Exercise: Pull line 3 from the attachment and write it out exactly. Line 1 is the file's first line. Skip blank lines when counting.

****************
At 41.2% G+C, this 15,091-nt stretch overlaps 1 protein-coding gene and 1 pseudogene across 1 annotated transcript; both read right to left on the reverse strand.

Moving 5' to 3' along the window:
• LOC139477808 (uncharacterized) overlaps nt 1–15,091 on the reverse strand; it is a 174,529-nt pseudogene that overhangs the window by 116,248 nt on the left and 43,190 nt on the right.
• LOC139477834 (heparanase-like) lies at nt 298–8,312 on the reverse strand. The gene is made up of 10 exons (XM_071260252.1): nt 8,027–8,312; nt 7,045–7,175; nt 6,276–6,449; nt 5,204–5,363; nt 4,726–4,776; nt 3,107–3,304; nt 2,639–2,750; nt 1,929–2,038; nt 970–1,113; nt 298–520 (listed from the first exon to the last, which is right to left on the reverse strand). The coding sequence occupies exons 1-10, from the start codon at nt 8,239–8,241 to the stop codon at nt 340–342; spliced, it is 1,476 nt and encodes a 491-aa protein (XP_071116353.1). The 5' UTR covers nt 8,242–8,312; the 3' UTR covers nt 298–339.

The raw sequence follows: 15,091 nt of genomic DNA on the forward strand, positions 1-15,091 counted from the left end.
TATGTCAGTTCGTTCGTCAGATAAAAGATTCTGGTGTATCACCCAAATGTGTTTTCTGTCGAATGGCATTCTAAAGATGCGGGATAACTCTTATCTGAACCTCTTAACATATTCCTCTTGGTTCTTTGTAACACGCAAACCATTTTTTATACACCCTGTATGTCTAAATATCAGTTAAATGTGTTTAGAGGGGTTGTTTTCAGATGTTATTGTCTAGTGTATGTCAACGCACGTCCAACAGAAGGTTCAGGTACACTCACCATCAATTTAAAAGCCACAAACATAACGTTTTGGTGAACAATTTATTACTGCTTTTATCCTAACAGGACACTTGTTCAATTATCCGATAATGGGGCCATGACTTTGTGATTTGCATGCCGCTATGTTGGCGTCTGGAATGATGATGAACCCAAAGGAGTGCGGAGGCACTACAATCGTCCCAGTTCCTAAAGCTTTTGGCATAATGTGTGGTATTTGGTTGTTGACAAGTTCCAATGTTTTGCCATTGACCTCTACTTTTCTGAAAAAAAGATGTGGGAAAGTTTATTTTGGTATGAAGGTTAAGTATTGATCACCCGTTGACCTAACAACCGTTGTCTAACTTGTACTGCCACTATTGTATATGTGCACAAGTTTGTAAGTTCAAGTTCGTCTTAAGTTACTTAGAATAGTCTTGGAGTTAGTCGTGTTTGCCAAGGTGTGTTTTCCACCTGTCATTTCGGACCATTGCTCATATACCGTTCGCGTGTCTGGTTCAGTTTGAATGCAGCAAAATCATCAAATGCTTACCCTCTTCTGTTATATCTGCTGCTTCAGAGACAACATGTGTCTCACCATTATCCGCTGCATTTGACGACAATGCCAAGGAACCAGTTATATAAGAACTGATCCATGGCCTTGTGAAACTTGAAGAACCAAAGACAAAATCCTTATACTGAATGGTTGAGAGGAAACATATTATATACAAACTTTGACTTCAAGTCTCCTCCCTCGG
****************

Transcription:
• LOC139477808 (uncharacterized) overlaps nt 1–15,091 on the reverse strand; it is a 174,529-nt pseudogene that overhangs the window by 116,248 nt on the left and 43,190 nt on the right.